By Andre Haralyi, M.A., C-IAYT

The Yoga-Sūtras, believed to be written by the sage Patañjali between 200 B.C.E. and  200 C.E., consists of 196 sūtras​*​ divided into 4 chapters. The Yoga-Sūtras of Patañjali is considered the owner’s manual for the human mind. This work describes the nature of human consciousness, the means to overcome its conditioned limitations and the eight-fold path towards liberation. Patañjali’s Yoga-Sūtras became the most influential text on Yoga and was the most comprehensive and organized work of his day.

The Yoga system presented in the Yoga-Sūtras, known as Rāja-Yoga (Royal Yoga) or Classical Yoga, heavily emphasizes meditation, contemplation and renunciation, and has been one of the most influential schools of the Traditional Yoga. This philosophical system is also considered to be one of the six classical systems of Hindu philosophy (Ṣaṭ Darśana) among the other five, Sāmkhya, Vedānta, Pūrva-Mīmāmsā, Nyāya and Vaisheshika.

The ultimate goal of this specific branch of Yoga is to recover one’s true identity as the transcendental Self, standing eternally apart from the material world. According to Rāja-Yoga, Self-Realization should be achieved through the transcendence and transformation of the mind. The idea is to oblige the Self to awake to its transcendental status through a progressive withdrawal from the forms of nature. The supreme goal is known as “aloneness” (kaivalya), which is the perfect isolation of the Self.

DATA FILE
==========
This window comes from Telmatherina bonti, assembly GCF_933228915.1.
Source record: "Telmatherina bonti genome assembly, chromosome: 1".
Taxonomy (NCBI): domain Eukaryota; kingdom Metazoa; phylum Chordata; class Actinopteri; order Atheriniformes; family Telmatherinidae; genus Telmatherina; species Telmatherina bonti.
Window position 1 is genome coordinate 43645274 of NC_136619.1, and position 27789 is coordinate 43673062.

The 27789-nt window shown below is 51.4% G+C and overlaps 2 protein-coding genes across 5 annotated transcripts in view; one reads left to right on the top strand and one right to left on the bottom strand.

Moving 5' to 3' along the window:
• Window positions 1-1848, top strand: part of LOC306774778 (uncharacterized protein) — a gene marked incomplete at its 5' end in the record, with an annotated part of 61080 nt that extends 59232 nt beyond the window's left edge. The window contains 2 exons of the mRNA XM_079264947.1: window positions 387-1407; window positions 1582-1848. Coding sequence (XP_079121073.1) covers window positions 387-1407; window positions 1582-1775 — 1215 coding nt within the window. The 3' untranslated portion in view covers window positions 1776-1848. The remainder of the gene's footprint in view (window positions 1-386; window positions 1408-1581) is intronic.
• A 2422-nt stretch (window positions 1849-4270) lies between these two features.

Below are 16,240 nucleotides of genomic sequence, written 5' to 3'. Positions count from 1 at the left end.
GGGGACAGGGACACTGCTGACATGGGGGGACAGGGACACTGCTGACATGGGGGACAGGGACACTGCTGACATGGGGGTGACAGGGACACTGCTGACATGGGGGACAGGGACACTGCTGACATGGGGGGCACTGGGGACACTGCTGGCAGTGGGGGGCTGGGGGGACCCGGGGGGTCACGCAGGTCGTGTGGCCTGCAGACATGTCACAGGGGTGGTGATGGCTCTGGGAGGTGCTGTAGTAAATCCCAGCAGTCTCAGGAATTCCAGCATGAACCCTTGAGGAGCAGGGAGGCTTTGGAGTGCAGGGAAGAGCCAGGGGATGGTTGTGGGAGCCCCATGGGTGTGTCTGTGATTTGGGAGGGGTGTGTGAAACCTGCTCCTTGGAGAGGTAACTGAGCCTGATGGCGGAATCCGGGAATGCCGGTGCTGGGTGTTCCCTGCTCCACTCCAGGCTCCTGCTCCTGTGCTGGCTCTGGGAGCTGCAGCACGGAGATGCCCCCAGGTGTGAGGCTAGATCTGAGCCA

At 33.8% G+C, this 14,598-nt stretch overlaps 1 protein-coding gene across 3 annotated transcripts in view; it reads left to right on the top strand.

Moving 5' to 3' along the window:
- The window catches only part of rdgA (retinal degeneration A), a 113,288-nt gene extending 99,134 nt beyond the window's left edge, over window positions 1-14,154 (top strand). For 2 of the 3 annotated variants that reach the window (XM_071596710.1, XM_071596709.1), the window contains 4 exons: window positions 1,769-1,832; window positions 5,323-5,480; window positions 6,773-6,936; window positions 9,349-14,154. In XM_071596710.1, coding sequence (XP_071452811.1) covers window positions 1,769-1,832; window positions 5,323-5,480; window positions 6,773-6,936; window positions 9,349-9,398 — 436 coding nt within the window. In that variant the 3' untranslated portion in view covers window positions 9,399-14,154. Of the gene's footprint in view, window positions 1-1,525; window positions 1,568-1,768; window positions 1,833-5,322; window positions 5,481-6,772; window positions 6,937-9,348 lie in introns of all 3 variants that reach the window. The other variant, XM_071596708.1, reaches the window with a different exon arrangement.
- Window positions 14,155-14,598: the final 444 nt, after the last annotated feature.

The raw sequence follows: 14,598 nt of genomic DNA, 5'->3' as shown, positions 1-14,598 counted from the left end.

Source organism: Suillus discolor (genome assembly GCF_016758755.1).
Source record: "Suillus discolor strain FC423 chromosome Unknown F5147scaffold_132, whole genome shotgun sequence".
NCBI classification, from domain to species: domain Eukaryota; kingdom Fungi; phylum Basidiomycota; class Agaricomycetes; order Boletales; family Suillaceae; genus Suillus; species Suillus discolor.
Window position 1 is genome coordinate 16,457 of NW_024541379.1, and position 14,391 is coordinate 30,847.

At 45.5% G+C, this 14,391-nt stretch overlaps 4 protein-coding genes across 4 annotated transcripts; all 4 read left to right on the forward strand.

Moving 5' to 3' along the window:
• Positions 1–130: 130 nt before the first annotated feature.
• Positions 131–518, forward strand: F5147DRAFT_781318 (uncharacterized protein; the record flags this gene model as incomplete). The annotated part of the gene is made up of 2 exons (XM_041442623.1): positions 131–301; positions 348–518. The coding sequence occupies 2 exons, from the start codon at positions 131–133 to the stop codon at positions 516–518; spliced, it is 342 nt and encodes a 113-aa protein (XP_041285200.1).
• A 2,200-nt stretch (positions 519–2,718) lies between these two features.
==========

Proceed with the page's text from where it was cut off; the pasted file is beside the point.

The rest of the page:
Although meditation is the main practice of Rāja-Yoga, the other important steps of preparation shouldn’t be dismissed. Meditation and ultimately liberation cannot be achieved if the body is unstable, the breath is erratic and the mind unrestrained.

The Eight-fold Path of Rāja-Yoga

I. Yama: Restraints or Precepts. Moral and ethical rules specially designed to harmonize our interpersonal relationships; the way we interact with others.

  1. Ahimsā: Non-harming / Non-violence
  2. Satya: Honesty, Truthfulness or Integrity
  3. Asteya: Non-stealing
  4. Bramacharya: Conservation of life energy, control of the sexual impulse, continence, proper sexual conduct
  5. Aparigraha: Non-grasping or non-possession

II. Niyama: Observances. Self-disciplines specially designed to regulate the inner aspects of our lives; the way we relate to ourselves when no one is looking.

  1. Śauca: Cleanliness or purity (internal and external)
  2. Saṃtoṣa: Contentment or equanimity
  3. Tapas: Austerities, focused determination, self-motivation or drive
  4. Svādhyāya: Self-study or Self-enquiry
  5. Īśvara Praṇidhāna: Surrender all actions to a Higher Power/Principle

III. Āsana: Physical postures

IV. Prāṇāyāma: Breath retention

V. Pratyāhāra: Sense withdrawal (when consciousness is effectively sealed off from the external environment)

VI. Dhāraṇā: Concentration

VII. Dhyāna: Meditation

VIII. Samādhi: Absorption

  1. ​*​
    Sūtra literally means “thread, formula, or any work/manual consisting of strings of such rules hanging together like threads” and refers to a tightly condensed statement.

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